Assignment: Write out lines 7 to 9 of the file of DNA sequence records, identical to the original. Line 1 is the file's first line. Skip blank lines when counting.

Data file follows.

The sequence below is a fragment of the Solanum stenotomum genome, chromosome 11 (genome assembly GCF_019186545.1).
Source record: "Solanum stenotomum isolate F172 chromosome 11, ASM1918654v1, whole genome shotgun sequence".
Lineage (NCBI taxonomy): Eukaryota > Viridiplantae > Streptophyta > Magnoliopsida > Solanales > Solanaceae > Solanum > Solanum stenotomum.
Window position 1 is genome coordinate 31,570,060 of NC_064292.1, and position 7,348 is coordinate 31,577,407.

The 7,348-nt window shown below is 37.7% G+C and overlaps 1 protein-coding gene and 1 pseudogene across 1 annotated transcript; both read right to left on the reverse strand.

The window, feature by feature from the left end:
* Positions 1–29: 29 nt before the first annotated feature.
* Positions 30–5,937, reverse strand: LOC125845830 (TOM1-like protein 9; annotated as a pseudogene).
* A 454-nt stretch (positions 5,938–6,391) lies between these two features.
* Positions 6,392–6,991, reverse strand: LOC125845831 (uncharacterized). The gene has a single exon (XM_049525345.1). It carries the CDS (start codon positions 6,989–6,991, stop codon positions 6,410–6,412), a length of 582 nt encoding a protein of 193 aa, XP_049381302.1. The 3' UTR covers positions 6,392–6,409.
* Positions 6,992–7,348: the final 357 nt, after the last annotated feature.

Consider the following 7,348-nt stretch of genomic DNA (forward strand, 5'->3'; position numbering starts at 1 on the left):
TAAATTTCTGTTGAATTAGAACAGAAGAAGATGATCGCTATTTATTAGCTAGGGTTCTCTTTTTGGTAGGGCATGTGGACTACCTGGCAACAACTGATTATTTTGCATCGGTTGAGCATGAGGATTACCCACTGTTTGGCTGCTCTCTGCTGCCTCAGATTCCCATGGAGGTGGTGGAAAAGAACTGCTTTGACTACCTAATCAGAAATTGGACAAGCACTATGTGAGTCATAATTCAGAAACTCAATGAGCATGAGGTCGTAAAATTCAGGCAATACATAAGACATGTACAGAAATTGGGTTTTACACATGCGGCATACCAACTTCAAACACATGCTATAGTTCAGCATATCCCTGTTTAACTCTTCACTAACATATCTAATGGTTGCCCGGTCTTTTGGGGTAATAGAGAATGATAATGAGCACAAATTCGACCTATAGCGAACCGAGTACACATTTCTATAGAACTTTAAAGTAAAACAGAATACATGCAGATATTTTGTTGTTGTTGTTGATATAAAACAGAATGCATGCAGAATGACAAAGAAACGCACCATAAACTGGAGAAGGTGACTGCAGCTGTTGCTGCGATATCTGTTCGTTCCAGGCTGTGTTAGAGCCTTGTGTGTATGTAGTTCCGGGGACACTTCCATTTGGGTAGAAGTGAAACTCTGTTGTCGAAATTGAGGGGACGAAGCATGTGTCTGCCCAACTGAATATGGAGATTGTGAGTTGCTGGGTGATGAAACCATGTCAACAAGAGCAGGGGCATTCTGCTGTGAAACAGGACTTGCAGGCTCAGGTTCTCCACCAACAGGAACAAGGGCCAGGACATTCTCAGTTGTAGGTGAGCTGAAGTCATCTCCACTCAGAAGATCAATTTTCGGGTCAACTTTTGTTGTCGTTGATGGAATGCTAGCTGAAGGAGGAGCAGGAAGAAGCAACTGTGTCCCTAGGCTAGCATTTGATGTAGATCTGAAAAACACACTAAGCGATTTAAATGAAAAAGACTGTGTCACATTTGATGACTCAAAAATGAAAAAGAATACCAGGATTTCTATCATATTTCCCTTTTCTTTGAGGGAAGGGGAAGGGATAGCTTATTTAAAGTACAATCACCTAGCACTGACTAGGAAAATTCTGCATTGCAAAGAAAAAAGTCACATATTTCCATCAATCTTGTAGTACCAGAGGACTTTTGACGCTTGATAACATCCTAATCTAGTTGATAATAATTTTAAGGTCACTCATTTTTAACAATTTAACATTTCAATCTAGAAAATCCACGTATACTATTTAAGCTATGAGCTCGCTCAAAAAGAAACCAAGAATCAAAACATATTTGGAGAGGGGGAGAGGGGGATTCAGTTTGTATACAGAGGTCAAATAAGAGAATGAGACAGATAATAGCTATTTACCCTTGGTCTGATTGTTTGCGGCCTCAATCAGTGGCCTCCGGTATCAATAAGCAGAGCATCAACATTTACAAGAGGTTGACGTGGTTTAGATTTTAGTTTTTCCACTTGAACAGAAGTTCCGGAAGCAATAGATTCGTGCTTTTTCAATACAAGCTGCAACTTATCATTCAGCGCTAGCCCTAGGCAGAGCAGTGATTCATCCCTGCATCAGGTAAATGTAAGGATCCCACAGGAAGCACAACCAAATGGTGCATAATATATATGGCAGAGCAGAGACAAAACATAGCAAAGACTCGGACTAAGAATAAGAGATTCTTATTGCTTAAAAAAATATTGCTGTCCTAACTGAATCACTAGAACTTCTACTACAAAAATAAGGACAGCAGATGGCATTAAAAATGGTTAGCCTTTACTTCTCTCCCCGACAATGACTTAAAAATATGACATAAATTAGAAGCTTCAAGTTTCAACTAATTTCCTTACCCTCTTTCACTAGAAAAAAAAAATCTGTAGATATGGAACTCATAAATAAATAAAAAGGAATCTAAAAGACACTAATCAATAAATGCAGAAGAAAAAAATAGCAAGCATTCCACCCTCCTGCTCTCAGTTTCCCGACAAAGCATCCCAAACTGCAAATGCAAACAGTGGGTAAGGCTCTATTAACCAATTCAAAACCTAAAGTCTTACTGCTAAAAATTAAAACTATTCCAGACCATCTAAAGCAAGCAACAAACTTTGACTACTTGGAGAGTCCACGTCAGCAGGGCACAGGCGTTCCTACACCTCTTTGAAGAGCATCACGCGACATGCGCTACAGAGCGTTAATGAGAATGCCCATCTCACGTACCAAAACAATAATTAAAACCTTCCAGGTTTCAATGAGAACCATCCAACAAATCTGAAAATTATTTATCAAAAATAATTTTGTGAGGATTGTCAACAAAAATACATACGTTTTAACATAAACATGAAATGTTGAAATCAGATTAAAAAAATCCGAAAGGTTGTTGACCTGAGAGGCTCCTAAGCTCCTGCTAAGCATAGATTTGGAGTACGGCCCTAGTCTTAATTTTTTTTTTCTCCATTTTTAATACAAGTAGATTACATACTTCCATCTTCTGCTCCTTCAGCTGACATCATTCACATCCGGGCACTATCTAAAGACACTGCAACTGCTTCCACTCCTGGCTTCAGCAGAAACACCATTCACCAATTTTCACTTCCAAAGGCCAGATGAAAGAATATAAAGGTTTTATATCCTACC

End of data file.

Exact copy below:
* Positions 1–29: 29 nt before the first annotated feature.
* Positions 30–5,937, reverse strand: LOC125845830 (TOM1-like protein 9; annotated as a pseudogene).
* A 454-nt stretch (positions 5,938–6,391) lies between these two features.